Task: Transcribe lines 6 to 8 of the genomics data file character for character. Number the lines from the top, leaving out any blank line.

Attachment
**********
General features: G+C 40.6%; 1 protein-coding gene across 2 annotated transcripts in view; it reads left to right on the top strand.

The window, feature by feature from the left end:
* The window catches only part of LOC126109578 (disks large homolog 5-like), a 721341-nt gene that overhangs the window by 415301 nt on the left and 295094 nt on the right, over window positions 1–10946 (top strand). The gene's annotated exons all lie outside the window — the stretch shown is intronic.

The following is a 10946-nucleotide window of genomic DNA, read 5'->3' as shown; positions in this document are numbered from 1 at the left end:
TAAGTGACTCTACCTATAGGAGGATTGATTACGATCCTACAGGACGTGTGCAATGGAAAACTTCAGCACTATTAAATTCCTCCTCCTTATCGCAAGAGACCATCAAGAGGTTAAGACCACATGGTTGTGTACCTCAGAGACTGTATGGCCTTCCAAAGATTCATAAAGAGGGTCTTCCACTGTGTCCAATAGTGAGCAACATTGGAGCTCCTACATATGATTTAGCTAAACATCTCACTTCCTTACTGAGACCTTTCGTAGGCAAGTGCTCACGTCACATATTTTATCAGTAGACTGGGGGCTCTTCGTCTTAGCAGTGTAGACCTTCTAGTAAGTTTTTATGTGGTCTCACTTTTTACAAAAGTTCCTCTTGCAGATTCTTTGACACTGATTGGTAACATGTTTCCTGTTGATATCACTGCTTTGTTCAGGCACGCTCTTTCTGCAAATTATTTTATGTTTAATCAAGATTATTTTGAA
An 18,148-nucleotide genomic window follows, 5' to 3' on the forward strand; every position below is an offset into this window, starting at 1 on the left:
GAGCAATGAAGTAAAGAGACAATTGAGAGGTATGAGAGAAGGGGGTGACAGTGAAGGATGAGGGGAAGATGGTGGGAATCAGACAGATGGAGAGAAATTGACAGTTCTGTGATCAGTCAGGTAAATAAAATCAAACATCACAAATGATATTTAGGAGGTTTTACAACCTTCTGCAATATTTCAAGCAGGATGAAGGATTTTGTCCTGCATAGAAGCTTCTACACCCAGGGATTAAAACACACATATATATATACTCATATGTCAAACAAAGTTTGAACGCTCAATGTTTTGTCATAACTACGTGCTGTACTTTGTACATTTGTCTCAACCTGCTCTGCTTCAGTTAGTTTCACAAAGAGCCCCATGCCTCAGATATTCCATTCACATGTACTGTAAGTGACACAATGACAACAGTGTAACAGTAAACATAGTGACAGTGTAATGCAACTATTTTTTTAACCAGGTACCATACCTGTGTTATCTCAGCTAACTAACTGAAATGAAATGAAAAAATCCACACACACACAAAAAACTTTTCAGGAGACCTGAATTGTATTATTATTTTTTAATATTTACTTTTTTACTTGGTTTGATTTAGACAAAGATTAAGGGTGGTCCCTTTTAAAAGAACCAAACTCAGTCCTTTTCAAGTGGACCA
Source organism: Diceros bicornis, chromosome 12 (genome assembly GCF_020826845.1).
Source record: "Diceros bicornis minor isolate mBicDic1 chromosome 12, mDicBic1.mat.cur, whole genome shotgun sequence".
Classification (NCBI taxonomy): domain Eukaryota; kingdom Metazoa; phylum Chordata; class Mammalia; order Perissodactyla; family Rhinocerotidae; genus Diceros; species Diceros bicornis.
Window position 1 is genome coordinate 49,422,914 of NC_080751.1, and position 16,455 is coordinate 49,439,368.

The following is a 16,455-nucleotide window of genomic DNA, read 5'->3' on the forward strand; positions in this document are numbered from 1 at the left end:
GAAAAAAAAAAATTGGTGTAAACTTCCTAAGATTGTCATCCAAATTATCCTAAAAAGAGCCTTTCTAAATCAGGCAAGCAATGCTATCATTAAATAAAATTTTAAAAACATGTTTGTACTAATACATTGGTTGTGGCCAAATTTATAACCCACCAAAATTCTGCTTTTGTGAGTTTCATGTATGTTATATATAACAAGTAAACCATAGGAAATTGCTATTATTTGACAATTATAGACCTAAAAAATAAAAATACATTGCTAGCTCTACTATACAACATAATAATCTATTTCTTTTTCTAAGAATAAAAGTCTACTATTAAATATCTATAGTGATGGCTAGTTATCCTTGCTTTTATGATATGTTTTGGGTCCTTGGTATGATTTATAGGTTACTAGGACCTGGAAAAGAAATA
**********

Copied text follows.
An 18,148-nucleotide genomic window follows, 5' to 3' on the forward strand; every position below is an offset into this window, starting at 1 on the left:
GAGCAATGAAGTAAAGAGACAATTGAGAGGTATGAGAGAAGGGGGTGACAGTGAAGGATGAGGGGAAGATGGTGGGAATCAGACAGATGGAGAGAAATTGACAGTTCTGTGATCAGTCAGGTAAATAAAATCAAACATCACAAATGATATTTAGGAGGTTTTACAACCTTCTGCAATATTTCAAGCAGGATGAAGGATTTTGTCCTGCATAGAAGCTTCTACACCCAGGGATTAAAACACACATATATATATACTCATATGTCAAACAAAGTTTGAACGCTCAATGTTTTGTCATAACTACGTGCTGTACTTTGTACATTTGTCTCAACCTGCTCTGCTTCAGTTAGTTTCACAAAGAGCCCCATGCCTCAGATATTCCATTCACATGTACTGTAAGTGACACAATGACAACAGTGTAACAGTAAACATAGTGACAGTGTAATGCAACTATTTTTTTAACCAGGTACCATACCTGTGTTATCTCAGCTAACTAACTGAAATGAAATGAAAAAATCCACACACACACAAAAAACTTTTCAGGAGACCTGAATTGTATTATTATTTTTTAATATTTACTTTTTTACTTGGTTTGATTTAGACAAAGATTAAGGGTGGTCCCTTTTAAAAGAACCAAACTCAGTCCTTTTCAAGTGGACCA
Source organism: Diceros bicornis, chromosome 12 (genome assembly GCF_020826845.1).